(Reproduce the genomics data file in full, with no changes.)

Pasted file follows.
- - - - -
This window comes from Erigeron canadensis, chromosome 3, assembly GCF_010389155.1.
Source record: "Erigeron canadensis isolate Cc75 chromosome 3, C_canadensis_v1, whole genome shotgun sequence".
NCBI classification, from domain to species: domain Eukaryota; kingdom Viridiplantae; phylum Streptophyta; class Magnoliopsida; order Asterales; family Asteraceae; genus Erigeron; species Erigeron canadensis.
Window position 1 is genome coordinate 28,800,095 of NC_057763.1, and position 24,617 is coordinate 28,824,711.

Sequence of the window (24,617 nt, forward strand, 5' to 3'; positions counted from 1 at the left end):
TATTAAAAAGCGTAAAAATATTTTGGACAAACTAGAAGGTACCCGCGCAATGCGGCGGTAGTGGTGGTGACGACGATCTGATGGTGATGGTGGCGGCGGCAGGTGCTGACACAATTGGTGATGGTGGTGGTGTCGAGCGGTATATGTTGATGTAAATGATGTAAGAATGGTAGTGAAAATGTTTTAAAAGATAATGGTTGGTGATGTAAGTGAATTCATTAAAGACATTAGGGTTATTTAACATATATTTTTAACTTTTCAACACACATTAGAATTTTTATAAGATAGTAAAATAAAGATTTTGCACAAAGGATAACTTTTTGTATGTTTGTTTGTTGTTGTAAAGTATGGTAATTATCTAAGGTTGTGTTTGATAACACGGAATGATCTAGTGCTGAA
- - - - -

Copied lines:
This window comes from Erigeron canadensis, chromosome 3, assembly GCF_010389155.1.
Source record: "Erigeron canadensis isolate Cc75 chromosome 3, C_canadensis_v1, whole genome shotgun sequence".
NCBI classification, from domain to species: domain Eukaryota; kingdom Viridiplantae; phylum Streptophyta; class Magnoliopsida; order Asterales; family Asteraceae; genus Erigeron; species Erigeron canadensis.
Window position 1 is genome coordinate 28,800,095 of NC_057763.1, and position 24,617 is coordinate 28,824,711.

Sequence of the window (24,617 nt, forward strand, 5' to 3'; positions counted from 1 at the left end):
TATTAAAAAGCGTAAAAATATTTTGGACAAACTAGAAGGTACCCGCGCAATGCGGCGGTAGTGGTGGTGACGACGATCTGATGGTGATGGTGGCGGCGGCAGGTGCTGACACAATTGGTGATGGTGGTGGTGTCGAGCGGTATATGTTGATGTAAATGATGTAAGAATGGTAGTGAAAATGTTTTAAAAGATAATGGTTGGTGATGTAAGTGAATTCATTAAAGACATTAGGGTTATTTAACATATATTTTTAACTTTTCAACACACATTAGAATTTTTATAAGATAGTAAAATAAAGATTTTGCACAAAGGATAACTTTTTGTATGTTTGTTTGTTGTTGTAAAGTATGGTAATTATCTAAGGTTGTGTTTGATAACACGGAATGATCTAGTGCTGAA